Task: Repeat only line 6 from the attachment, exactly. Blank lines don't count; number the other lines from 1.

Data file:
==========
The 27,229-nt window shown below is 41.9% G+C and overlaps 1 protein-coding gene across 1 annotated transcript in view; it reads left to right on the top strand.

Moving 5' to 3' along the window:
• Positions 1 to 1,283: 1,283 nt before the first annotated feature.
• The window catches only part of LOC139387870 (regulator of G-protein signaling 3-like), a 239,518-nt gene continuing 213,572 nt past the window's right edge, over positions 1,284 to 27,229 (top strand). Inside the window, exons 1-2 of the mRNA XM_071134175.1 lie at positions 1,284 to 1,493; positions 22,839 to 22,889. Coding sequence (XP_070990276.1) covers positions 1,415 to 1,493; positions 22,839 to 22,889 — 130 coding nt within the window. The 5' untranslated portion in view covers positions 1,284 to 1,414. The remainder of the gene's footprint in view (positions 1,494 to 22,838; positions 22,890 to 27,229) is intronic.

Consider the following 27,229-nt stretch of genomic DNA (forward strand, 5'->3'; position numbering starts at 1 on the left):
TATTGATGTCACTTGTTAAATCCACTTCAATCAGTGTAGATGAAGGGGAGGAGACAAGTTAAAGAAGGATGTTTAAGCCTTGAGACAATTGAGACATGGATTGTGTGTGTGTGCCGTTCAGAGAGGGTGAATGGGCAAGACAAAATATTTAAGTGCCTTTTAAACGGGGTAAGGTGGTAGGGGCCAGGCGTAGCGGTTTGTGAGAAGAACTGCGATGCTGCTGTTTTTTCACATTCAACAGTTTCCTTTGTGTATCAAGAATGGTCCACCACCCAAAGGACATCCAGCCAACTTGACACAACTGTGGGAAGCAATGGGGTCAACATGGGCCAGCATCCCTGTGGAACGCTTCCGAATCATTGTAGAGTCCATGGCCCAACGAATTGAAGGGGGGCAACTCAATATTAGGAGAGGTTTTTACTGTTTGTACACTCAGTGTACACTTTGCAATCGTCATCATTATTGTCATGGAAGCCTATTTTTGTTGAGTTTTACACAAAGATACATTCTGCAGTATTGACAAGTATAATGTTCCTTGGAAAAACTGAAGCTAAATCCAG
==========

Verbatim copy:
TATTGATGTCACTTGTTAAATCCACTTCAATCAGTGTAGATGAAGGGGAGGAGACAAGTTAAAGAAGGATGTTTAAGCCTTGAGACAATTGAGACATGGATTGTGTGTGTGTGCCGTTCAGAGAGGGTGAATGGGCAAGACAAAATATTTAAGTGCCTTTTAAACGGGGTAAGGTGGTAGGGGCCAGGCGTAGCGGTTTGTGAGAAGAACTGCGATGCTGCTGTTTTTTCACATTCAACAGTTTCCTTTGTGTATCAAGAATGGTCCACCACCCAAAGGACATCCAGCCAACTTGACACAACTGTGGGAAGCAATGGGGTCAACATGGGCCAGCATCCCTGTGGAACGCTTCCGAATCATTGTAGAGTCCATGGCCCAACGAATTGAAGGGGGGCAACTCAATATTAGGAGAGGTTTTTACTGTTTGTACACTCAGTGTACACTTTGCAATCGTCATCATTATTGTCATGGAAGCCTATTTTTGTTGAGTTTTACACAAAGATACATTCTGCAGTATTGACAAGTATAATGTTCCTTGGAAAAACTGAAGCTAAATCCAG